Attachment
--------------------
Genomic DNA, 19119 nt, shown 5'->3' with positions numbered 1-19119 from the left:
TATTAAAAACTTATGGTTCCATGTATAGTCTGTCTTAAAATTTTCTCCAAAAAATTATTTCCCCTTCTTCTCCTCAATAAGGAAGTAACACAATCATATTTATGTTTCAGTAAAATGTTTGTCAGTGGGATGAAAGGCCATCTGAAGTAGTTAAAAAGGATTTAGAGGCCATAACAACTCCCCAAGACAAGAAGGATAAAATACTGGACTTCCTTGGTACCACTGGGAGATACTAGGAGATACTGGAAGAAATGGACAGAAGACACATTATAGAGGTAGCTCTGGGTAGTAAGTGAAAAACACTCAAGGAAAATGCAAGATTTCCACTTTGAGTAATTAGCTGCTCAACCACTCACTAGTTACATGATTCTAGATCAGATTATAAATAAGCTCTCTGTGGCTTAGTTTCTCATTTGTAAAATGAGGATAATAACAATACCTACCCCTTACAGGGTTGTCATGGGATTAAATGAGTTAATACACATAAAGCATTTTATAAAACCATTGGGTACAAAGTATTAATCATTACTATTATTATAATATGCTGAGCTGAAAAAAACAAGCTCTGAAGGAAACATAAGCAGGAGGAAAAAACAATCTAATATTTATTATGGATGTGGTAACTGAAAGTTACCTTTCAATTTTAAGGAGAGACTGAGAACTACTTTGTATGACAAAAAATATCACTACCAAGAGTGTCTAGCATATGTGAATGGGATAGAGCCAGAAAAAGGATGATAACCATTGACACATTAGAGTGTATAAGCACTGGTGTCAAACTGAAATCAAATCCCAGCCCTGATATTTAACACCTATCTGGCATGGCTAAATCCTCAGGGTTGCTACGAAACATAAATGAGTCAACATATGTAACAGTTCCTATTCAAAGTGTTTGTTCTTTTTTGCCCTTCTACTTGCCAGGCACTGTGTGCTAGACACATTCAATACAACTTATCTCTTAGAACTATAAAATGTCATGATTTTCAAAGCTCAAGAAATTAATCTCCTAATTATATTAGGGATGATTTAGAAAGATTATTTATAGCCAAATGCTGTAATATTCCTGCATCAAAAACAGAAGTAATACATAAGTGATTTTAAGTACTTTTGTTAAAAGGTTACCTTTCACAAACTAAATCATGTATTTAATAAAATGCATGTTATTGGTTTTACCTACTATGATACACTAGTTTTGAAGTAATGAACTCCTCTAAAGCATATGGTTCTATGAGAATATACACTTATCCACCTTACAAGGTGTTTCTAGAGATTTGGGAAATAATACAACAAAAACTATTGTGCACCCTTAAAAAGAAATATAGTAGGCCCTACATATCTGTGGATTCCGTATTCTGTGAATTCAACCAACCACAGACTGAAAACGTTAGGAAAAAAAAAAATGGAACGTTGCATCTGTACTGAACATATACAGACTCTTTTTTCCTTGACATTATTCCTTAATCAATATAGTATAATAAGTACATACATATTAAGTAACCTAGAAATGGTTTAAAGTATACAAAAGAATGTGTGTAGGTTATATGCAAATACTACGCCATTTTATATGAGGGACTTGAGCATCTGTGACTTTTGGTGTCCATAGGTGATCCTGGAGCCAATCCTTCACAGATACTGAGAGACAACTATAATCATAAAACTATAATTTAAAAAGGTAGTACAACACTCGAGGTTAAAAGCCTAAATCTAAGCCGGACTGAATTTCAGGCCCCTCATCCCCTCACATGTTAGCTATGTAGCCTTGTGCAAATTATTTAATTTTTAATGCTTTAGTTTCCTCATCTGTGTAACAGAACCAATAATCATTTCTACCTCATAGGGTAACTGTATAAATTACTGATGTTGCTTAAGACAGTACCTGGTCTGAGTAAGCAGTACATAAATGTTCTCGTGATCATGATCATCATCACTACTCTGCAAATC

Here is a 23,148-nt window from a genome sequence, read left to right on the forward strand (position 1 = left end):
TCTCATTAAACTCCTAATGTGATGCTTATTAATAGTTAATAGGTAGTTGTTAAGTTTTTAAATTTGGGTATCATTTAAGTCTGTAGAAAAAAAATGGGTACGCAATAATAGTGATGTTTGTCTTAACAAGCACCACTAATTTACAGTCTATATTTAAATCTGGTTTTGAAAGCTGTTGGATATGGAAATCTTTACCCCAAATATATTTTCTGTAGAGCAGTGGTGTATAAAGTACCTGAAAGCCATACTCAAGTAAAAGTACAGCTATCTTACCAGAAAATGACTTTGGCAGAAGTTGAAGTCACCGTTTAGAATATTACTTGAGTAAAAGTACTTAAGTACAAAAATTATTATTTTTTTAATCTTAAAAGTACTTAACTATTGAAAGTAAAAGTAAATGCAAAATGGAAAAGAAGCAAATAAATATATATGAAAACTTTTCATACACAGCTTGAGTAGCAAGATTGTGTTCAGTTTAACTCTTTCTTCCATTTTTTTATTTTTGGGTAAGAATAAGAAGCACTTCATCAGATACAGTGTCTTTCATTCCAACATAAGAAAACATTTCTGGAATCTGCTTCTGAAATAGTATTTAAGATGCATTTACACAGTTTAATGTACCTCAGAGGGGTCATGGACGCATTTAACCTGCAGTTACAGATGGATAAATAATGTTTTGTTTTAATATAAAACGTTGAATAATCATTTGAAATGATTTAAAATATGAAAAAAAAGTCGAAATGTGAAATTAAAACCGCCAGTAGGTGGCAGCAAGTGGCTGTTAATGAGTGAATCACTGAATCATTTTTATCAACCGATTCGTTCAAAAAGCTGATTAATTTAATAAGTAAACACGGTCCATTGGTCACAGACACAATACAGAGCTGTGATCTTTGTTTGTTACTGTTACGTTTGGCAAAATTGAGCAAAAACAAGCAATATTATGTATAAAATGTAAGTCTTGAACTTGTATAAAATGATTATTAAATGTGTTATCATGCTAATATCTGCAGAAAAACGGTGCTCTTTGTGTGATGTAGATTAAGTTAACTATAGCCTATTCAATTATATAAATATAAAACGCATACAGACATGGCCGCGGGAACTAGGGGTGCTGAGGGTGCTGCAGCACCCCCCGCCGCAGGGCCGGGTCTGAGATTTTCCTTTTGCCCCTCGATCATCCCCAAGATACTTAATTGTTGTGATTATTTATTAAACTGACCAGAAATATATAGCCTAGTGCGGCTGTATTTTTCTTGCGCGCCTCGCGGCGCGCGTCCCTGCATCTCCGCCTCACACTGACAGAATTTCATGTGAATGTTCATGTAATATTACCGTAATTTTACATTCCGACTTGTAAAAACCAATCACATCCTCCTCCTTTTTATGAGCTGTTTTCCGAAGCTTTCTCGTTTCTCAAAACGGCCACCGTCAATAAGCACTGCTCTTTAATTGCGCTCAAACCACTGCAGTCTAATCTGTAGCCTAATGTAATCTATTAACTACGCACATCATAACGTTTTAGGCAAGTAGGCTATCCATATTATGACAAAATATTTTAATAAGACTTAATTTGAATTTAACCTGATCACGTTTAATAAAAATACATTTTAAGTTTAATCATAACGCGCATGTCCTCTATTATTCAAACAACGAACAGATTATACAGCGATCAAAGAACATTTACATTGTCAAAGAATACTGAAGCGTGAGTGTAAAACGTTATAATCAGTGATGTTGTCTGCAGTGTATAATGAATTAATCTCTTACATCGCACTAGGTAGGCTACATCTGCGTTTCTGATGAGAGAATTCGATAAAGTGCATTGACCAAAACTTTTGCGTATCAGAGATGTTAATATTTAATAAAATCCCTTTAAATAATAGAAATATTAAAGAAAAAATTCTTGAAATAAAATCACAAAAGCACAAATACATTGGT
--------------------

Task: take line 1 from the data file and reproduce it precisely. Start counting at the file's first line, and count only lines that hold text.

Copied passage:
Genomic DNA, 19119 nt, shown 5'->3' with positions numbered 1-19119 from the left: